Arming farmers with technology to 'transform' food production
AGRI technologies have the potential to transform UK food production but the scientific community must be able to translate knowledge and data to farmers on the front line.
This transfer of knowledge and how best to do it was discussed by high level Government Ministers and leaders in science, farming and food at an event in London today (Wednesday, November 27).
Following on from the launch of the Government’s £160million investment in a new Agricultural-Technologies strategy, stakeholders debated how a £70m Government ‘catalyst’ can be used by businesses and academics to develop innovative new technologies and bring them to the market, such as recent innovations of cancer-fighting broccoli or GPS guided tractors.
Environment Minister Lord De Mauley said: “Breakthroughs in nutrition, genetics, and precision farming mean the sector is one of the world’s fastest growing and exciting markets. Now we need to ensure this innovation is converted into practical tools that deliver in the field.
“The Government is investing millions of pounds into making this a reality. The challenge for the business and research community now is to identify where investment can best help us meet the challenges of growing more food in a sustainable way and help our agricultural industry compete in the global race.”
Defra chief scientist Ian Boyd said getting the right information to farmers was key.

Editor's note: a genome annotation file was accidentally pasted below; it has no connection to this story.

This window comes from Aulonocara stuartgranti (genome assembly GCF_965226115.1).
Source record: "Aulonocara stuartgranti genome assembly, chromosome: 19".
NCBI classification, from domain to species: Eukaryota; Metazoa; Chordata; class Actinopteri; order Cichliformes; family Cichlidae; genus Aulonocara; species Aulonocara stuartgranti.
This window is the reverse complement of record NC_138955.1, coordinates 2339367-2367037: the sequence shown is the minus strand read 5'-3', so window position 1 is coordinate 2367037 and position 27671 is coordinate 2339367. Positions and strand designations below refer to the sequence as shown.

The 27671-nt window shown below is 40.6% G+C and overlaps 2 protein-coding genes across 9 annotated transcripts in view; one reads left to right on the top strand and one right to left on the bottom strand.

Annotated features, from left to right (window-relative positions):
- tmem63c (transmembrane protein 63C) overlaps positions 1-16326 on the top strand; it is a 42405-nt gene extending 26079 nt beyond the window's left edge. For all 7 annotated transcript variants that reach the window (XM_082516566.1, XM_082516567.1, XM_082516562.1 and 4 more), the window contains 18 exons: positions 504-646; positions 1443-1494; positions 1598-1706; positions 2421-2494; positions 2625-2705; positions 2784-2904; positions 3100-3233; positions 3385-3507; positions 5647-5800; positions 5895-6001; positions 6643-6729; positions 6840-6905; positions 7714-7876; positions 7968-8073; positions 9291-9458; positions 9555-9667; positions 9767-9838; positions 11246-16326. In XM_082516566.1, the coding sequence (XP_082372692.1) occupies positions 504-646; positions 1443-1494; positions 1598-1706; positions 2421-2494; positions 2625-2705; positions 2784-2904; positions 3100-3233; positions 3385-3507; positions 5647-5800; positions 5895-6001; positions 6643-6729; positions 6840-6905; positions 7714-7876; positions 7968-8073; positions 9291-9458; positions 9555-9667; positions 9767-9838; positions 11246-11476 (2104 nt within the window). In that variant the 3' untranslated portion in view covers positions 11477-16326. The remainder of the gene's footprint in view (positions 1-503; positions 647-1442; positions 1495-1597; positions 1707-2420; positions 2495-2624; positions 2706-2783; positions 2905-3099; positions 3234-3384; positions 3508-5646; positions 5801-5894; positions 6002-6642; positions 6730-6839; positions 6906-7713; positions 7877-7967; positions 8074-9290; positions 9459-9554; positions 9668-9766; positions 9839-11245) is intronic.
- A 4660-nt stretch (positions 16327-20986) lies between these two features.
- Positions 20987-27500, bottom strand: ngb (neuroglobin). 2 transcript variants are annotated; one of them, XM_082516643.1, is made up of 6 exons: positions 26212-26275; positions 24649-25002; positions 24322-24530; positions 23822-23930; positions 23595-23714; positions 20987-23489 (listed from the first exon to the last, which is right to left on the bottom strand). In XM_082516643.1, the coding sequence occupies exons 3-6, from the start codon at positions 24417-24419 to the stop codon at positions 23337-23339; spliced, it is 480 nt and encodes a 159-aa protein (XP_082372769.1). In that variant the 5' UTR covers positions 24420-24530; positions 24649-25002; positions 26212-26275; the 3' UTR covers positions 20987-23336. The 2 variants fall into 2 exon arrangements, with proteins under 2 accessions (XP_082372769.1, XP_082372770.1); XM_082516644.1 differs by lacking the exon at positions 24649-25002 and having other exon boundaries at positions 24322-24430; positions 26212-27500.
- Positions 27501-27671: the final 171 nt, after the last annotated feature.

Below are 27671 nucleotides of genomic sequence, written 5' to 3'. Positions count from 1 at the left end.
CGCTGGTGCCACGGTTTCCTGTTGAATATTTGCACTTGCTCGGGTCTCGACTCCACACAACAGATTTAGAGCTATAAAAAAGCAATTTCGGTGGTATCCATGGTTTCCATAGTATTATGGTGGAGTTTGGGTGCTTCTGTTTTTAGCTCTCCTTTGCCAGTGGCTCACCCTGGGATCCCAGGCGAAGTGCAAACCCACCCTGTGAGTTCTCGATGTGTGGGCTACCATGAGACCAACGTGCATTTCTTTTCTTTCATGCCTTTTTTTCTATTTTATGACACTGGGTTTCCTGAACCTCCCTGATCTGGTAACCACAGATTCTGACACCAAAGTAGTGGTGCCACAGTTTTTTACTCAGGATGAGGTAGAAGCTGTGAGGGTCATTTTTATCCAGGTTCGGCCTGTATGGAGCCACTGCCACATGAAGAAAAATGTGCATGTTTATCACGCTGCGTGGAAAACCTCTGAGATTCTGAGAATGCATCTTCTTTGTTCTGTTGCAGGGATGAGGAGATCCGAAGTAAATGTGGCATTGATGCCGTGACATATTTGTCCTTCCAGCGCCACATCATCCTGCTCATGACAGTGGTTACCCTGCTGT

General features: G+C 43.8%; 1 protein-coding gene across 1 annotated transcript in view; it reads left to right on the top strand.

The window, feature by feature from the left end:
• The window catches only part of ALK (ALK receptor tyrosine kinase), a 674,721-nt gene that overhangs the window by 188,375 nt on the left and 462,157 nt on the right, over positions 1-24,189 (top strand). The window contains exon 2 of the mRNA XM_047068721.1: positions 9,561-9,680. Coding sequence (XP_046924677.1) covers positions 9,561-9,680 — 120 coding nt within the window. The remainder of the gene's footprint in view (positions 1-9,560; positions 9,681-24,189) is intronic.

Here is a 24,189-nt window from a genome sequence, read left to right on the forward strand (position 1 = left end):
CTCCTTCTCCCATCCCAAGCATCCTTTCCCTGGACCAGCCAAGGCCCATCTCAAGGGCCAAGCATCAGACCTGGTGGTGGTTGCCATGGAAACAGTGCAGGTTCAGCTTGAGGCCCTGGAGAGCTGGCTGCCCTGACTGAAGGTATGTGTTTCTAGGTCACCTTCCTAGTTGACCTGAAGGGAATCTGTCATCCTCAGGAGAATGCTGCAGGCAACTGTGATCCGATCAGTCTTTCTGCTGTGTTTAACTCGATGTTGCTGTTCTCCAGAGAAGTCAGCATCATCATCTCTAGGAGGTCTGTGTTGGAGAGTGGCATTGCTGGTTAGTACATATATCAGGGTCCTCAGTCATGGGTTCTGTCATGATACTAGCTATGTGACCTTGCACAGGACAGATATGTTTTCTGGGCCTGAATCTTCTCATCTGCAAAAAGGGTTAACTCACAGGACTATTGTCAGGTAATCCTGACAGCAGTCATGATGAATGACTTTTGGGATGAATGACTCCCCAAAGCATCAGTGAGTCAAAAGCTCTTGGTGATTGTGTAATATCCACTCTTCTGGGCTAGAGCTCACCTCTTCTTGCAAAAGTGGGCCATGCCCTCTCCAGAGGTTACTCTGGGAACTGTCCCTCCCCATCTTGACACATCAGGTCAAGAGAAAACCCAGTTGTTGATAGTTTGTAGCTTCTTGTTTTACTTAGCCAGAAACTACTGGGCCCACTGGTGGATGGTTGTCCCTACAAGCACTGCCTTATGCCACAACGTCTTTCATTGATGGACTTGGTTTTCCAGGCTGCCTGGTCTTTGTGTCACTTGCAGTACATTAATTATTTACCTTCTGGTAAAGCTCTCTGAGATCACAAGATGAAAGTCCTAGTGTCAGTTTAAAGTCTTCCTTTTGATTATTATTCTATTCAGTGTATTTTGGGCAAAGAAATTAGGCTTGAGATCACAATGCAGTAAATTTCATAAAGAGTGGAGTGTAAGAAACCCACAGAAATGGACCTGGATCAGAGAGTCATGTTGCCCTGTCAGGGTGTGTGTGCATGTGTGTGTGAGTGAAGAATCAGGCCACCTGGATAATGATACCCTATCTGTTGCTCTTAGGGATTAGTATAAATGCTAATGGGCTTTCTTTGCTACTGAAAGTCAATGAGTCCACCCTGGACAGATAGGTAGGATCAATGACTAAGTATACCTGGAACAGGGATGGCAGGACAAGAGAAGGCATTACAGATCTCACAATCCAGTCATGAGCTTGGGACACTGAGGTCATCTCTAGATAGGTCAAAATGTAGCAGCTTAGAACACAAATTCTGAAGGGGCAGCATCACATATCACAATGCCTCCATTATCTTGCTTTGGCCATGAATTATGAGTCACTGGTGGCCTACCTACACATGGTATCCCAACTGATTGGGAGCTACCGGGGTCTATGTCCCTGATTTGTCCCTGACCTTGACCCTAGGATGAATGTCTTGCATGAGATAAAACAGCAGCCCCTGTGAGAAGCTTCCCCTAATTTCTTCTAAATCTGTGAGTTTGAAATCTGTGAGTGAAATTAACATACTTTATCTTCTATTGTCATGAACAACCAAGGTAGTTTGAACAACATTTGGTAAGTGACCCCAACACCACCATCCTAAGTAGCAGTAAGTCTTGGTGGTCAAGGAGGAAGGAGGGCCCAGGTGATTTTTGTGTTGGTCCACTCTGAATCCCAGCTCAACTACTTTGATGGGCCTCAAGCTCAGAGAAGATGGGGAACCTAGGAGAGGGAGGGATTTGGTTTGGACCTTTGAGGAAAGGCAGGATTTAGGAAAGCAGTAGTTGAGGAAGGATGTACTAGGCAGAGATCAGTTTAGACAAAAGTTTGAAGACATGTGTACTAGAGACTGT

“I think we should be providing farmers with information about how to be better farmers so that they can make their own rational choices based on the evidence,” Mr Boyd told Farmers Guardian.
“In Government, Ministers make decisions based on scientific advice and we want to see farmers doing that.”
Mr Boyd said the new centres of excellence, where new technologies can be developed, will be vital to ensuring information and knowledge is taken from farmers and then given back to them in a format they can understand and use to benefit their businesses.
Government Services Director at the Met Office, Phil Evans, agreed this was also important to ensure farmers can make more informed decisions.
“Weather has a real impact on farming and climate change will increase future pressure on production,” said Mr Evans.
“The Met Office has a long history of translating its science to provide services to decision making. We hope this established expertise can be used to help the agricultural industry become more resilient.”